The productivity of U.S. businesses soared in the third quarter, as firms managed to raise output at a pace not seen in over 10 years with only a small increase in the number of hours workers put in on the job, the government said on Thursday.

Non-farm business productivity climbed at an 8.1 percent annual rate in the third quarter, accelerating from an upwardly revised 7.0 percent gain in the prior three months, the Labor Department (search) said.

The sharp rise in productivity helped business keep a lid on the costs of production (search). Unit labor costs (search), a gauge of potential wage pressures, fell at a 4.6 percent pace, suggesting a good quarterly corporate profit performance.

Economists polled by Reuters had forecast an 8.5 percent gain in productivity and a 4.7 percent drop in unit labor costs.

Analysts had expected a big gain in productivity after the government reported last week that the U.S. economy grew at a 7.2 percent annual pace in the third quarter, the strongest growth rate in nearly two decades.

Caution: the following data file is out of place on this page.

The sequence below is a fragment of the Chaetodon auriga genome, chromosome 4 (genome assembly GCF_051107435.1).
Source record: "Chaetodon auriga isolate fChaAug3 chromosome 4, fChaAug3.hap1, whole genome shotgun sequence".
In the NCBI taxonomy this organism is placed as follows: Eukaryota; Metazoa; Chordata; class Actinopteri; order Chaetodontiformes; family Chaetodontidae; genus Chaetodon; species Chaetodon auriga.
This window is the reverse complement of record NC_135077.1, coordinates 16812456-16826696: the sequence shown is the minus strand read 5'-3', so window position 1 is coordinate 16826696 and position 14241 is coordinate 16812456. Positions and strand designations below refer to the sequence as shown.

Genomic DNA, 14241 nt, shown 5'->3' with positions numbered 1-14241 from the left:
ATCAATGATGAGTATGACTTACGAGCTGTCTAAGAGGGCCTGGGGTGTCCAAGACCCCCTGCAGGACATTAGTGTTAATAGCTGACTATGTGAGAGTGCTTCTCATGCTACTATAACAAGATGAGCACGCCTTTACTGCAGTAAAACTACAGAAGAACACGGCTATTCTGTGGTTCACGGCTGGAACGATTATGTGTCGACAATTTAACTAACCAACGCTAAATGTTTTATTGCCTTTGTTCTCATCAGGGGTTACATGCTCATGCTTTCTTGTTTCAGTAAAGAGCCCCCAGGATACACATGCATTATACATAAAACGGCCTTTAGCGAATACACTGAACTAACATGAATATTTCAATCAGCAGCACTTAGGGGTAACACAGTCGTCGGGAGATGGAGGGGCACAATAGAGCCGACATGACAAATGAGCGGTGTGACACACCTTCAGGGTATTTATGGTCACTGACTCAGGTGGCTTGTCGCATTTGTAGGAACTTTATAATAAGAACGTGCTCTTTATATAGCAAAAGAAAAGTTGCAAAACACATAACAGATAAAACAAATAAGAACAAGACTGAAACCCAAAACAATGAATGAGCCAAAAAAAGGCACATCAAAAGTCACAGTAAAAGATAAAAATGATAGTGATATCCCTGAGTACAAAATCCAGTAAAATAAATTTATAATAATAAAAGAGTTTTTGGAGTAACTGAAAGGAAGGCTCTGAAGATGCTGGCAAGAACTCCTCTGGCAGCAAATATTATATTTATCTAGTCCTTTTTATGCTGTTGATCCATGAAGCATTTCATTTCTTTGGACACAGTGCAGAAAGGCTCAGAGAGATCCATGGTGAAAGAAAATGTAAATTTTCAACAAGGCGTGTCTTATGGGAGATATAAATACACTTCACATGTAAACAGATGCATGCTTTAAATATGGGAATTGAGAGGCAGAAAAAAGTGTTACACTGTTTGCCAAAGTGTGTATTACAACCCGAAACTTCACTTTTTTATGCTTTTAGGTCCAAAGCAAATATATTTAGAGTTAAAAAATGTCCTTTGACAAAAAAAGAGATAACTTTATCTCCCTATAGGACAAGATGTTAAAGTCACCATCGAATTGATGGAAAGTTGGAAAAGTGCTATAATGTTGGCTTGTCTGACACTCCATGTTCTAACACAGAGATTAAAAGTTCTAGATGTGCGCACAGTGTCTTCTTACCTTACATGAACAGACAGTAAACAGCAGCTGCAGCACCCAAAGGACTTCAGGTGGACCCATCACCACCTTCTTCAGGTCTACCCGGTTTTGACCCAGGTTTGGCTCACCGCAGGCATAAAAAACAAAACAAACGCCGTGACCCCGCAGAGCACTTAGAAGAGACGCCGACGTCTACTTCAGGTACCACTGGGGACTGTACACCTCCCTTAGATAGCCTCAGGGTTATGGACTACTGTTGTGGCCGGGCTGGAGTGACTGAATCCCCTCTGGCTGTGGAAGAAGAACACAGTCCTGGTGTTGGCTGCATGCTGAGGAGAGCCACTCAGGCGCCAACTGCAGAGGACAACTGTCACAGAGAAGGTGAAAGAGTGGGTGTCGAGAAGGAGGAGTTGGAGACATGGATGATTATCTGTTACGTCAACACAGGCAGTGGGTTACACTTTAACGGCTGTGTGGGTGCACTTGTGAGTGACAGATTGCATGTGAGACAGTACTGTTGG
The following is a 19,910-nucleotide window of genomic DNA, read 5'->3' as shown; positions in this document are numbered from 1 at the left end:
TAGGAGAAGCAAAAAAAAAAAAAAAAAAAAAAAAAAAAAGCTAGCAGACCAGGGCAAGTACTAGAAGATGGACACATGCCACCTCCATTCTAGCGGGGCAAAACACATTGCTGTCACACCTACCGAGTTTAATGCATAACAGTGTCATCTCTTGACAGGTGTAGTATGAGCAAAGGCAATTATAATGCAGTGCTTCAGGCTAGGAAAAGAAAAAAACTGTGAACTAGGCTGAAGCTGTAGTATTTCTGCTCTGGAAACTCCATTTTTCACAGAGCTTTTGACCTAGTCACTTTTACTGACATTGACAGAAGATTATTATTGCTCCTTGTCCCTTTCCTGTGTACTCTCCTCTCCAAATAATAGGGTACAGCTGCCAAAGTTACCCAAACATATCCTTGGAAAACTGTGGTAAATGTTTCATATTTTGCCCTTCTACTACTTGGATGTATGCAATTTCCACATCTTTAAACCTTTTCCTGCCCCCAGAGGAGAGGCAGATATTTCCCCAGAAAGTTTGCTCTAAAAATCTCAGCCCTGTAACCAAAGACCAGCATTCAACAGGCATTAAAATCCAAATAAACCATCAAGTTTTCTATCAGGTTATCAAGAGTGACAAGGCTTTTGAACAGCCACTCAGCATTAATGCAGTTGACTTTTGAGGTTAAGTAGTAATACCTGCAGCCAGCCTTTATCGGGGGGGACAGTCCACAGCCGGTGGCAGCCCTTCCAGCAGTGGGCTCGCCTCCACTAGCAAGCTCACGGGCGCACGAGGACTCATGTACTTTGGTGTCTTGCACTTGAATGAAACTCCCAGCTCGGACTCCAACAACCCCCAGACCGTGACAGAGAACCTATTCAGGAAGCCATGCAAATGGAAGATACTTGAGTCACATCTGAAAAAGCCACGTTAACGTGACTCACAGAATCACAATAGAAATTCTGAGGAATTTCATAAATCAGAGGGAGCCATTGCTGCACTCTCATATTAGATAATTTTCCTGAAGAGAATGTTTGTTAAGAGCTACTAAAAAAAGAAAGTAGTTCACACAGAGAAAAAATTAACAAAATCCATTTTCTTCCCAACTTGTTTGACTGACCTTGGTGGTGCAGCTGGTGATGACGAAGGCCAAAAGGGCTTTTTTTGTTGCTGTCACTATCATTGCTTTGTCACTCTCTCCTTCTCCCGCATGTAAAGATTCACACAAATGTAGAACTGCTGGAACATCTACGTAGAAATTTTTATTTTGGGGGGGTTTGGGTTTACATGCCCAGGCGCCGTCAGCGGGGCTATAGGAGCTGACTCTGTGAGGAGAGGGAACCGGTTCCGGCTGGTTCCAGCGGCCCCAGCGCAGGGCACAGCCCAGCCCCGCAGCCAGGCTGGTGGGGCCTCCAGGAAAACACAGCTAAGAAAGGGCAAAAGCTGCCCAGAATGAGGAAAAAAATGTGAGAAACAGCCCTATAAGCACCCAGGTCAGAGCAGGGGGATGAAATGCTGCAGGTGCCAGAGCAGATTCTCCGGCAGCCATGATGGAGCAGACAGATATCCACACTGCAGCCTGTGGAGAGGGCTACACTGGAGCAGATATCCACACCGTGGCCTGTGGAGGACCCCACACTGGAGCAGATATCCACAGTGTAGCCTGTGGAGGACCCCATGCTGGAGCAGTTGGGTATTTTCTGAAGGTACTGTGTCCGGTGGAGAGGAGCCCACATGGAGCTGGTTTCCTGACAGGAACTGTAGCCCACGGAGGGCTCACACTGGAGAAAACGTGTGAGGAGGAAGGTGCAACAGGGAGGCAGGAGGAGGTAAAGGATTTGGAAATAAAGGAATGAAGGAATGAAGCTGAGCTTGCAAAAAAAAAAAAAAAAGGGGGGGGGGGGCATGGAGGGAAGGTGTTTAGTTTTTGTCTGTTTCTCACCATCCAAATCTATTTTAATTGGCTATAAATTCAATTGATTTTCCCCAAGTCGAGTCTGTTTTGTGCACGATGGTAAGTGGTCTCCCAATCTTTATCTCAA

Despite that strong growth, the economy shed 41,000 non-farm jobs, as gains in productivity allowed firms to meet increased demand for their goods and services without expanding their workforce.

Some economists have begun to speculate that the trend rate of U.S. productivity, which accelerated to around a 3.5 percent annual rate in the mid-1990s, may have picked up further.

Over the last four quarters, productivity has risen 4.7 percent.

Economists say that over time, strong productivity growth will raise standards of living. But they say in the short-run it could prove a hurdle to job creation, a key element for a sustainable expansion.